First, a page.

Several years ago, our family moved to Stuttgart, Germany after having lived in Little Rock, Arkansas for four years. The physical transition coincided with a huge spiritual transition for me. My prayer life deepened and I began to sense a call, at first quiet and then quite persistent. I felt I was being asked to transfer into action for the Kingdom of God my life’s experience. Although my vocation was and is wife and mother, for a long time the deepest moments of encounter with Christ were journeying through the loss of my mother and sister to suicide. As I prayed, God seemed to invite me to explore more deeply the trauma I experienced as a survivor of suicide loss and to consider how these experiences might be used for his glory. Naturally, I resisted, tried to fight, and eventually fled.
Like a desert wanderer, I became lost in my flight from God’s invitation. As a way to seek direction, I started to pray for God to reveal his will for my life. On All Saints’ Day of our first year in Germany, I was out on a walk praying for God to clue me in to what he wanted me to do. It was, of course, the day after Halloween. As I walked through one of the neighborhoods on post, I noticed candy wrappers strewn all over the place. I kept interrupting my walk to pick up the wrappers littering the street, sidewalks, and front yards. Finally, I realized that if I kept stopping and wandering off the path to pick up all the trash, I would never make it to my destination. So, I decided the best option was to quit trying to tidy up everything and just pick up the trash along my way. As I stayed on route picking up only what was on my path, I felt God answer my prayer. In effect, God was saying, “my will is for you to do what is right in front of you.”
Several years later, I came across the work of St. Francis de Sales on the will of God. This very practical saint said that God’s will for us is always tied up in everyday matters. This sentiment is echoed in the work of Blessed John Henry Newman, Lumen Gentium, Pope Francis’s Amoris Laetitia, and probably any spiritual thinker with an ounce of common sense. In short, the will of God is what is right in front of you. Why was I making it so complicated?
Grief can be complicated. That year I continued in prayer and began to dig deeper into what God was showing me to be “right in front of me.” The humbling and scary truth was that although I looked and acted fine on the outside, my grief over my mom and sister’s death was taking an invisible toll on me. I only marginally kept depression and anxiety at bay, and almost one year after moving to Germany, I suffered a serious depressive episode. What’s more, this episode occurred shortly after I had given a talk on the value of prayer, telling the audience that because of my prayer life I no longer needed medication. If we can’t be humbled naturally, God seems to find more direct ways. I went back on antidepressants, swallowing humble pie with each dose.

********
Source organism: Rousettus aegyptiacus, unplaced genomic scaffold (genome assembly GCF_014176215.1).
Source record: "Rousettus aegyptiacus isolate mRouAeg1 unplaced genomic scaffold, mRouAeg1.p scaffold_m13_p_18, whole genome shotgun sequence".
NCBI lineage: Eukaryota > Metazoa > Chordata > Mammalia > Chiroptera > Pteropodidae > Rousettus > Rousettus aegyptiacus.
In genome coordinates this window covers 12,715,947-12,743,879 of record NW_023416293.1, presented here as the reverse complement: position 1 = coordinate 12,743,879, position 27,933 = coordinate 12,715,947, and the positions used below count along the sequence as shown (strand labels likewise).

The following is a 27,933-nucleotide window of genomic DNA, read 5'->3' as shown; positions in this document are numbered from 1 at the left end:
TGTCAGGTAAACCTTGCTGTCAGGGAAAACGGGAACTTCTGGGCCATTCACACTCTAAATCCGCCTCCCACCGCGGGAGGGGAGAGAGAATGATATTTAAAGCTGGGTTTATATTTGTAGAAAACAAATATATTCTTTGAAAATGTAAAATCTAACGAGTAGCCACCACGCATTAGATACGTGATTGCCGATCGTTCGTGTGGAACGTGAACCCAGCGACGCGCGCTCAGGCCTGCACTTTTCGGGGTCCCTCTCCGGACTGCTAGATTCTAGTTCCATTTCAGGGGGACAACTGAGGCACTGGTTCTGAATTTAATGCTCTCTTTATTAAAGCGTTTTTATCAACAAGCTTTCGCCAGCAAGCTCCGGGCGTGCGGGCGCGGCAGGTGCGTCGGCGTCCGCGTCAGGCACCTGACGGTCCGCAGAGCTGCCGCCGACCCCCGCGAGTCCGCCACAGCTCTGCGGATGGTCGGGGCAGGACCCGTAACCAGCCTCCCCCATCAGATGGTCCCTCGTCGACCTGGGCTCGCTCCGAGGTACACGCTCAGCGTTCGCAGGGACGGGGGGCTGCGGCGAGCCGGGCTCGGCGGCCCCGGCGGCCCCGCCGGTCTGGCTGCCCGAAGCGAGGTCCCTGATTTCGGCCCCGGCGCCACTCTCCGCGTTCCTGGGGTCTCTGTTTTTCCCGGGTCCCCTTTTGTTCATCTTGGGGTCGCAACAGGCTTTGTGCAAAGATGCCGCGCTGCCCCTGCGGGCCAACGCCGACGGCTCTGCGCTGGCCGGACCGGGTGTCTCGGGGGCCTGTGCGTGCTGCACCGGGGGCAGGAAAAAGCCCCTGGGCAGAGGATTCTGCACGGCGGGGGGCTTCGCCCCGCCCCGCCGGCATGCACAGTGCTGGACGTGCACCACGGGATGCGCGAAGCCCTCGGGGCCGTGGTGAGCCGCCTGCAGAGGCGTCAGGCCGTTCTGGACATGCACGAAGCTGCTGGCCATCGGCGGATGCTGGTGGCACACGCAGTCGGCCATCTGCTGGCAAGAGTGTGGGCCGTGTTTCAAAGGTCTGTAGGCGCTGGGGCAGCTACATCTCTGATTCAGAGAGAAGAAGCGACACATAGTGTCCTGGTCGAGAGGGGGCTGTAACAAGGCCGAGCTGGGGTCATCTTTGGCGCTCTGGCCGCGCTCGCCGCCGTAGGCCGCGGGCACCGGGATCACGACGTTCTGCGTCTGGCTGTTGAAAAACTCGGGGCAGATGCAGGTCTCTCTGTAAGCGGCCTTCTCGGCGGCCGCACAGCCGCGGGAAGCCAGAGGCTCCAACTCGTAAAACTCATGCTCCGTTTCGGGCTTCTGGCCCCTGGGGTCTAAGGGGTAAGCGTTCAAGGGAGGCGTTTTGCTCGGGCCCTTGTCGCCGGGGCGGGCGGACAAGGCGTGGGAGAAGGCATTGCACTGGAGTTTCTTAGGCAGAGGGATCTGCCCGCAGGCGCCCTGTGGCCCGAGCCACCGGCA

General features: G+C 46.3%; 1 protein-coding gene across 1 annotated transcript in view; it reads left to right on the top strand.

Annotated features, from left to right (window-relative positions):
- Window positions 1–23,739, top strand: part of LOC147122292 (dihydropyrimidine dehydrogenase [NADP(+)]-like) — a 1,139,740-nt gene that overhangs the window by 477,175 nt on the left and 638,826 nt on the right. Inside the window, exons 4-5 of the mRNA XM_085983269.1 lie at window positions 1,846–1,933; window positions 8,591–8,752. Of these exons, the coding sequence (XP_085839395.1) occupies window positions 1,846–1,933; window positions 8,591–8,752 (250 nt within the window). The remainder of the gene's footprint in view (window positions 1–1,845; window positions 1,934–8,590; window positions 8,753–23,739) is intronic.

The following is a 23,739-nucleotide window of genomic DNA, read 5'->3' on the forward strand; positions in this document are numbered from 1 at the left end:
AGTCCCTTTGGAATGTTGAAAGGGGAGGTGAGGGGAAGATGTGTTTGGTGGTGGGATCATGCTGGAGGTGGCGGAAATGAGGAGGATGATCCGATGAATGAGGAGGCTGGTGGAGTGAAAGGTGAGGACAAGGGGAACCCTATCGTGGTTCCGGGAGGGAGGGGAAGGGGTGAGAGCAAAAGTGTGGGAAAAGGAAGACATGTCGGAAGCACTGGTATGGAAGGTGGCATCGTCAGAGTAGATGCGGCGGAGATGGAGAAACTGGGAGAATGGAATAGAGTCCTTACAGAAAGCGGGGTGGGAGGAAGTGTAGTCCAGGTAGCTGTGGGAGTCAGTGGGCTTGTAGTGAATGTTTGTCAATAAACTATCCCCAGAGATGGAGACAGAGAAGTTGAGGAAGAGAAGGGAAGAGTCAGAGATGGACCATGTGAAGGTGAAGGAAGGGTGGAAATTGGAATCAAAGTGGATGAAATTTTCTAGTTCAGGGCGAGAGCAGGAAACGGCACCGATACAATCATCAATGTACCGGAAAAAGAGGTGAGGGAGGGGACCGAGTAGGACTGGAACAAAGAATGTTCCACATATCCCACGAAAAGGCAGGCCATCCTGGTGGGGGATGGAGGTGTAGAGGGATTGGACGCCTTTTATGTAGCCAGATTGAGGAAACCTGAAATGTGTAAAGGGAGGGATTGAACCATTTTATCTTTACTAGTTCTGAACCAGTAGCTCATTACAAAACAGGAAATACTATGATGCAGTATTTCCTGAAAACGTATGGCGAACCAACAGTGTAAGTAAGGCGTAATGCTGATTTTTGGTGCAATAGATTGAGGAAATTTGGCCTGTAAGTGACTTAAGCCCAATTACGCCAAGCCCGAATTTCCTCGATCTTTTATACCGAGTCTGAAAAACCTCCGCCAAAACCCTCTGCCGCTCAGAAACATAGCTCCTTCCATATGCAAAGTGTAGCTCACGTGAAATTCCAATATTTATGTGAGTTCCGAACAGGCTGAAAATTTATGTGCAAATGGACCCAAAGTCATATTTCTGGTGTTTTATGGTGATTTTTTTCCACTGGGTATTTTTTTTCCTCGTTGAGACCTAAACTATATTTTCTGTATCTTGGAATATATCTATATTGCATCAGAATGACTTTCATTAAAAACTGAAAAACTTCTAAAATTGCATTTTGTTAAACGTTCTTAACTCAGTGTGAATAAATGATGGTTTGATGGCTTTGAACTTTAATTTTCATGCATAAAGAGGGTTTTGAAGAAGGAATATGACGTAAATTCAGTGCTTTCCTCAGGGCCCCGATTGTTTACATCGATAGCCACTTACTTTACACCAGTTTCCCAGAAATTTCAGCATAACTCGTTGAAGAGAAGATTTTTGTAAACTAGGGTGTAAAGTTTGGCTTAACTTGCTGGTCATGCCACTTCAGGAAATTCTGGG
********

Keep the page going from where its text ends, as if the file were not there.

On a walk on All Saints’ Day exactly one year from my Halloween-candy-wrapper-God’s-will-in-front-of-you experience, praying along the exact same route, God’s desire seemed to be more evident. God wanted me to write about suicide and mental illness. God wanted my wounded truth to reveal his healing Truth. I decided to begin a campaign to raise money for the American Foundation for Suicide Prevention (AFSP). As this thought came to my mind, I looked down and found lying in front of me, not the candy wrappers from the year prior, but a $20 bill. I went home, opened the AFSP webpage, set up a fundraiser, and was prompted to make an initial donation of…. $20. No lie.
Today is exactly four years from the first All Saints’ Day when I began to consider how my experience could reveal God’s glory. The time between then and now has been a slow, awkward, humbling, heart-lifting and heart-wrenching, continual process of personal integration. Integration is a buzz word not only in spirituality, but in secular psychology and sociology as well. Moving toward wholeness and authenticity is a natural part of our life’s journey, but we can easily reject it by espousing the lies of a culture mesmerized by instant gratification, fame, success, delusory security, and fabricated beauty. Additionally, we can reject this second half of life journey out of fear of self-knowledge. I have danced with this fear for many years.
St. John Paul II said that if all of sacred scripture were to be obliterated from the world, the one passage most in need of saving would be John 8:32, “you will know the truth and the truth will make you free.” With all that has been said about integration, it seems to boil down to the fact that we must know the truth about ourselves. St. Catherine of Siena says that this truth is two-fold: we are sinners, broken, wounded, finite, and imperfect and we are infinitely loved by God.
In my life, knowing the truth about myself has not only been accepting the loss of my mother and sister to suicide, but the loss of the imaginary image of the perfect person I thought I was supposed to be. This imaginary image hid the truth of my woundedness, a woundedness which carries an ugly stigma. It was one thing to write about being a survivor of suicide loss, it was completely another to write about personal struggles with depression and anxiety. But this is what God wanted. He has been waiting for me to embrace the stigma. It is there in the deepest truth that He has been waiting to heal me. The poet Rumi said, “the wound is the place where the light enters you.” Because admitting the painful truth of both suicide loss and mental illness has lead me further down the path of integration and closer to Christ in countless ways, I would say that the stigma has become my stigmata.
What is the stigma that God is calling you to embrace? Take it to Christ and allow him to transform your stigma into your stigmata.